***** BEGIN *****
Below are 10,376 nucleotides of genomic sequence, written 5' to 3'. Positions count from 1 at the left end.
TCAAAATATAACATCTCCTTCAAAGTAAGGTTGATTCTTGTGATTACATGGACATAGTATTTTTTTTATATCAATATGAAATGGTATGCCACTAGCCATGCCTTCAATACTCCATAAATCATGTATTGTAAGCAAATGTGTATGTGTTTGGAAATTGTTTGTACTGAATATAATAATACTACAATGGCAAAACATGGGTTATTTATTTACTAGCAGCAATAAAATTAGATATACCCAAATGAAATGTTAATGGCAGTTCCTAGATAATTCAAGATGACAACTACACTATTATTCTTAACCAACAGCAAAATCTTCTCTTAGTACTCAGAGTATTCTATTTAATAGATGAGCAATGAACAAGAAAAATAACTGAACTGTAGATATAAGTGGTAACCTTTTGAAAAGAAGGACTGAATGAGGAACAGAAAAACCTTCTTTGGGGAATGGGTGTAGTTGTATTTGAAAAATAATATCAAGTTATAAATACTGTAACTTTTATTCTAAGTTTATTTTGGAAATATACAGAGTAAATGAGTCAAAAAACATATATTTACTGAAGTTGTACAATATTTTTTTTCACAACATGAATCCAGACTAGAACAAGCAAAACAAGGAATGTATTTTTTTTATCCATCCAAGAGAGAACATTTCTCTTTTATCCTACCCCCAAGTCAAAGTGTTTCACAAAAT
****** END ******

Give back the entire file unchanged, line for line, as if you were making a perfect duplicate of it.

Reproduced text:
Below are 10,376 nucleotides of genomic sequence, written 5' to 3'. Positions count from 1 at the left end.
TCAAAATATAACATCTCCTTCAAAGTAAGGTTGATTCTTGTGATTACATGGACATAGTATTTTTTTTATATCAATATGAAATGGTATGCCACTAGCCATGCCTTCAATACTCCATAAATCATGTATTGTAAGCAAATGTGTATGTGTTTGGAAATTGTTTGTACTGAATATAATAATACTACAATGGCAAAACATGGGTTATTTATTTACTAGCAGCAATAAAATTAGATATACCCAAATGAAATGTTAATGGCAGTTCCTAGATAATTCAAGATGACAACTACACTATTATTCTTAACCAACAGCAAAATCTTCTCTTAGTACTCAGAGTATTCTATTTAATAGATGAGCAATGAACAAGAAAAATAACTGAACTGTAGATATAAGTGGTAACCTTTTGAAAAGAAGGACTGAATGAGGAACAGAAAAACCTTCTTTGGGGAATGGGTGTAGTTGTATTTGAAAAATAATATCAAGTTATAAATACTGTAACTTTTATTCTAAGTTTATTTTGGAAATATACAGAGTAAATGAGTCAAAAAACATATATTTACTGAAGTTGTACAATATTTTTTTTCACAACATGAATCCAGACTAGAACAAGCAAAACAAGGAATGTATTTTTTTTATCCATCCAAGAGAGAACATTTCTCTTTTATCCTACCCCCAAGTCAAAGTGTTTCACAAAAT